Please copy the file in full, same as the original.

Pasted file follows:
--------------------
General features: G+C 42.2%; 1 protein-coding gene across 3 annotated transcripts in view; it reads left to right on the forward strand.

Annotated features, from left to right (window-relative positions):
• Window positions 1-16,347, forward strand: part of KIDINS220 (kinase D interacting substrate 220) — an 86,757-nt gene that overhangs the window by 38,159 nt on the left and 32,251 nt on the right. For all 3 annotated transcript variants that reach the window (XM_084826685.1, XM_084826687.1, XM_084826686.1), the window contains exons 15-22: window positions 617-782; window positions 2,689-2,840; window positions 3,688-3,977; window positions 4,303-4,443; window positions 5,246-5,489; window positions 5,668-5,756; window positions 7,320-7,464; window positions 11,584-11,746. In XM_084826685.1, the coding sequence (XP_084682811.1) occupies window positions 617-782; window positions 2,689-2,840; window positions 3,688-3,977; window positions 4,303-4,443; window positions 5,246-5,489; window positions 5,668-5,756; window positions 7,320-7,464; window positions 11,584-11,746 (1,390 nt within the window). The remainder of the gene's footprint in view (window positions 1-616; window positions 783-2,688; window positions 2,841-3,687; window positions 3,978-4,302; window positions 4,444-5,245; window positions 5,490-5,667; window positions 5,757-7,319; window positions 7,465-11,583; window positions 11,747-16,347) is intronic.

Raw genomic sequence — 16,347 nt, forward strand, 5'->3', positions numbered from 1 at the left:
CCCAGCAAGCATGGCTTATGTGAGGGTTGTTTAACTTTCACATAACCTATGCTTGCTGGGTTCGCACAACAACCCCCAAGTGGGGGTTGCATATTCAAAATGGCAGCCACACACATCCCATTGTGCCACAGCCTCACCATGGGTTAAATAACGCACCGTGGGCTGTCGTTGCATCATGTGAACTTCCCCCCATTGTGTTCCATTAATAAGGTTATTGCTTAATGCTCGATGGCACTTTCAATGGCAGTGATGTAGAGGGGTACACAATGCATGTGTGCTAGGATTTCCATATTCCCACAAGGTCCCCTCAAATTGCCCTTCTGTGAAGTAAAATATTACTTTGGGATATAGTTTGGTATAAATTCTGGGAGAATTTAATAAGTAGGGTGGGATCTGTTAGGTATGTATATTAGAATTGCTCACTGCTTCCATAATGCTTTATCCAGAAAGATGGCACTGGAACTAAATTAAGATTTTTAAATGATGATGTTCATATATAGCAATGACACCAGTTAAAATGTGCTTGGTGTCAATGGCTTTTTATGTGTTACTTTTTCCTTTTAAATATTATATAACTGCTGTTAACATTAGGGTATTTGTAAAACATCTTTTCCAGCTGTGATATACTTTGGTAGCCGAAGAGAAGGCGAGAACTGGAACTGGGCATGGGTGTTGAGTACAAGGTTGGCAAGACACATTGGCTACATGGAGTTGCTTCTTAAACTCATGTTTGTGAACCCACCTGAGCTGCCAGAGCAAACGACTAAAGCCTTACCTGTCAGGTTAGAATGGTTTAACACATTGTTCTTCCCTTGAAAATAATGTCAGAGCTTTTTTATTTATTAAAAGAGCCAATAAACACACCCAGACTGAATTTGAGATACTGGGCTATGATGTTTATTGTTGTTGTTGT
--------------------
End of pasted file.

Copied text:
General features: G+C 42.2%; 1 protein-coding gene across 3 annotated transcripts in view; it reads left to right on the forward strand.

Annotated features, from left to right (window-relative positions):
• Window positions 1-16,347, forward strand: part of KIDINS220 (kinase D interacting substrate 220) — an 86,757-nt gene that overhangs the window by 38,159 nt on the left and 32,251 nt on the right. For all 3 annotated transcript variants that reach the window (XM_084826685.1, XM_084826687.1, XM_084826686.1), the window contains exons 15-22: window positions 617-782; window positions 2,689-2,840; window positions 3,688-3,977; window positions 4,303-4,443; window positions 5,246-5,489; window positions 5,668-5,756; window positions 7,320-7,464; window positions 11,584-11,746. In XM_084826685.1, the coding sequence (XP_084682811.1) occupies window positions 617-782; window positions 2,689-2,840; window positions 3,688-3,977; window positions 4,303-4,443; window positions 5,246-5,489; window positions 5,668-5,756; window positions 7,320-7,464; window positions 11,584-11,746 (1,390 nt within the window). The remainder of the gene's footprint in view (window positions 1-616; window positions 783-2,688; window positions 2,841-3,687; window positions 3,978-4,302; window positions 4,444-5,245; window positions 5,490-5,667; window positions 5,757-7,319; window positions 7,465-11,583; window positions 11,747-16,347) is intronic.

Raw genomic sequence — 16,347 nt, forward strand, 5'->3', positions numbered from 1 at the left:
CCCAGCAAGCATGGCTTATGTGAGGGTTGTTTAACTTTCACATAACCTATGCTTGCTGGGTTCGCACAACAACCCCCAAGTGGGGGTTGCATATTCAAAATGGCAGCCACACACATCCCATTGTGCCACAGCCTCACCATGGGTTAAATAACGCACCGTGGGCTGTCGTTGCATCATGTGAACTTCCCCCCATTGTGTTCCATTAATAAGGTTATTGCTTAATGCTCGATGGCACTTTCAATGGCAGTGATGTAGAGGGGTACACAATGCATGTGTGCTAGGATTTCCATATTCCCACAAGGTCCCCTCAAATTGCCCTTCTGTGAAGTAAAATATTACTTTGGGATATAGTTTGGTATAAATTCTGGGAGAATTTAATAAGTAGGGTGGGATCTGTTAGGTATGTATATTAGAATTGCTCACTGCTTCCATAATGCTTTATCCAGAAAGATGGCACTGGAACTAAATTAAGATTTTTAAATGATGATGTTCATATATAGCAATGACACCAGTTAAAATGTGCTTGGTGTCAATGGCTTTTTATGTGTTACTTTTTCCTTTTAAATATTATATAACTGCTGTTAACATTAGGGTATTTGTAAAACATCTTTTCCAGCTGTGATATACTTTGGTAGCCGAAGAGAAGGCGAGAACTGGAACTGGGCATGGGTGTTGAGTACAAGGTTGGCAAGACACATTGGCTACATGGAGTTGCTTCTTAAACTCATGTTTGTGAACCCACCTGAGCTGCCAGAGCAAACGACTAAAGCCTTACCTGTCAGGTTAGAATGGTTTAACACATTGTTCTTCCCTTGAAAATAATGTCAGAGCTTTTTTATTTATTAAAAGAGCCAATAAACACACCCAGACTGAATTTGAGATACTGGGCTATGATGTTTATTGTTGTTGTTGT